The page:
A short review can only flag a potential worry. In other papers such as 'Playing the rule-following game' and 'How to resist mental representations' the distinction between following a rule and merely according with a rule plays an important critical role and so it cannot be quickly assumed that the contrast is then downplayed or undermined with more careful analysis. But there seem to be a number of places (e.g. 'To insist that someone cannot solve the puzzle unless she somehow conceives the rules (even if she cannot articulate them, even to herself) and acts in the light of her conception of the rules is simply dogmatic... Acting in accordance with the rules is solving the puzzle in certain cases.' [ibid: 85-6]) in which a criticism of a substantive philosophical theory of a subject's conception apparently leads to a denial of any role for such a conception and there is an emphasis, instead, on the circumstances in which rule following abilities are reasonably ascribed by others on the basis of behavior.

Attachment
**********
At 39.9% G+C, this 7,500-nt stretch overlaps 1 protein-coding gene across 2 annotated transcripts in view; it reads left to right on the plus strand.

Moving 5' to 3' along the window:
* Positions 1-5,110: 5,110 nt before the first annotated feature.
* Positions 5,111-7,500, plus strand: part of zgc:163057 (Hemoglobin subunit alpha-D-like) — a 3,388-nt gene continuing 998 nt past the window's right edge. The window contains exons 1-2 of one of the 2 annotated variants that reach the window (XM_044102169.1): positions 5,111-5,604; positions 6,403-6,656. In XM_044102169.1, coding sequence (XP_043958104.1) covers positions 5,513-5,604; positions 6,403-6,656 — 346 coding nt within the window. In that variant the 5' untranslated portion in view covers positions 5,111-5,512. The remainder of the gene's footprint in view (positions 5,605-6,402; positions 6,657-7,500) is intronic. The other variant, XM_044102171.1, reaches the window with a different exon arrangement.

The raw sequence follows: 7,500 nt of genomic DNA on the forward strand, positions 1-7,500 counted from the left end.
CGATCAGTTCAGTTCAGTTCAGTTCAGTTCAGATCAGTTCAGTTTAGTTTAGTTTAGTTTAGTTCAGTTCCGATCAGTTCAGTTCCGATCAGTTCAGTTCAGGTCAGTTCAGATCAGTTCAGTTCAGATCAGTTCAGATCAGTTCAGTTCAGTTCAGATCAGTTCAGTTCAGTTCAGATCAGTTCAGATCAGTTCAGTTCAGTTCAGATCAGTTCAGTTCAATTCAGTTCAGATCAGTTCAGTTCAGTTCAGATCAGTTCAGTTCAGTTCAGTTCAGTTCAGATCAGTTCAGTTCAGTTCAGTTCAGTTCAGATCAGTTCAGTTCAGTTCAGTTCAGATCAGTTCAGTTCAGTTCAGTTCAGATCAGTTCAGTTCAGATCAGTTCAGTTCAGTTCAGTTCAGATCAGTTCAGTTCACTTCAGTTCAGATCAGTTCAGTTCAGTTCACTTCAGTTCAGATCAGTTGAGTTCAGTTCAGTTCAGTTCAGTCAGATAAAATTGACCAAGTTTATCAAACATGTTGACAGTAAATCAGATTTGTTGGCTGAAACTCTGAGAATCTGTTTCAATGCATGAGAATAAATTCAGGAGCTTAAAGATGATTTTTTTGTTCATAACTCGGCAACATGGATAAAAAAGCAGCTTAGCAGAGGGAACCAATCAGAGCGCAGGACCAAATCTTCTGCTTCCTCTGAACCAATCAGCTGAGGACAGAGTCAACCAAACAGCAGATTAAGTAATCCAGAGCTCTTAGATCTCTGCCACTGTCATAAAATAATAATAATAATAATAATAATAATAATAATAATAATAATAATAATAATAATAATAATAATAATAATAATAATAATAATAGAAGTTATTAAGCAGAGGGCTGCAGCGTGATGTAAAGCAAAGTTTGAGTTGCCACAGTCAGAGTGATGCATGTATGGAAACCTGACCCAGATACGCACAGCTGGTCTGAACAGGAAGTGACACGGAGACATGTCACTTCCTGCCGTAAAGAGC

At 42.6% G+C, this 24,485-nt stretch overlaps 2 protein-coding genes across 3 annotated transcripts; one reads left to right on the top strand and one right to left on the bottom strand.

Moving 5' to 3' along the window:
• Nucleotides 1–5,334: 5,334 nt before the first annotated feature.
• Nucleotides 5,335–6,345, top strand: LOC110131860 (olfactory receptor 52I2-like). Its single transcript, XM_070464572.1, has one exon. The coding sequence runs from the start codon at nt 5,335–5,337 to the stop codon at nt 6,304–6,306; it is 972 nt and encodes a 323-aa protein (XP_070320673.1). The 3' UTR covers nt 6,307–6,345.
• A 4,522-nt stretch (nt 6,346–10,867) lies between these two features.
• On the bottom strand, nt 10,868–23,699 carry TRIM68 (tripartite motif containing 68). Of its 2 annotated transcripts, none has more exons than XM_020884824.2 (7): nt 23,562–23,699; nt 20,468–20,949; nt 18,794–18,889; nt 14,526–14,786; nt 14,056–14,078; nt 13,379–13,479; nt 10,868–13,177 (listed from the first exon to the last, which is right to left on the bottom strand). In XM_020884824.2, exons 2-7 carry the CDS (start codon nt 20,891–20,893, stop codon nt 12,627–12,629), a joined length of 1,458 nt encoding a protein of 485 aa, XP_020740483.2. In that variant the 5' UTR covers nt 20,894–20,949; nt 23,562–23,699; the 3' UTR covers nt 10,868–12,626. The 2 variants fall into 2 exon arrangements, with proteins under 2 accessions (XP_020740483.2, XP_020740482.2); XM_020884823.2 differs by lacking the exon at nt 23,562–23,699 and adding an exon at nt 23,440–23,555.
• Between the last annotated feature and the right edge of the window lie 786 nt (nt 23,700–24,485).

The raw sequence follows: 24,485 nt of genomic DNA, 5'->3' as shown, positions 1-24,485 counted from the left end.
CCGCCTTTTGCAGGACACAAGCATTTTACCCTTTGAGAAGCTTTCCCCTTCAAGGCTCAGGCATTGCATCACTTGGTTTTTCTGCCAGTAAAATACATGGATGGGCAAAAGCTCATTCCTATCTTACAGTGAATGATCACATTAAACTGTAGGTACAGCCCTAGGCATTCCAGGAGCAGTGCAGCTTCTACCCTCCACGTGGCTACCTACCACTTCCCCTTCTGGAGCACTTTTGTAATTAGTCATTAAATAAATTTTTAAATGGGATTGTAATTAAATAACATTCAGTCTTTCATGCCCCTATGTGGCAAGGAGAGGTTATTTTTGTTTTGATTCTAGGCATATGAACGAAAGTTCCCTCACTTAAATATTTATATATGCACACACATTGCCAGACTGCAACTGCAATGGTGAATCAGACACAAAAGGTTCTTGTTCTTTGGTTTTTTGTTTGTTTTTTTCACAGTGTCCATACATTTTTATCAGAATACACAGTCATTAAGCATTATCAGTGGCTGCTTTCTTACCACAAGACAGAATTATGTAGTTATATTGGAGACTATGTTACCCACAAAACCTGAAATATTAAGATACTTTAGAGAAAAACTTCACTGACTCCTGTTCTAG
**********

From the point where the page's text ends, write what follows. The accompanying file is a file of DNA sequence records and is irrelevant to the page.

If that impression is correct then there is an historical parallel. One of the criticisms raised against the small red books of the neo-Wittgensteinians -- whether fairly or not -- was an undue sympathy to some form of philosophical behaviorism. Whether anything of that worry applies to this latest addition to that tradition is merely one of the many reasons it merits careful study.
Davidson, D. (2001) Essays on Actions and Events, Oxford: Clarendon Press
Tanney, J. (2013) Rules, Reason and Self Knowledge, Cambridge, Mass.: Harvard University Press
© 2013 Tim Thornton
Tim Thornton, Professor of Philosophy and Mental Health, School of Health, University of Central Lancashire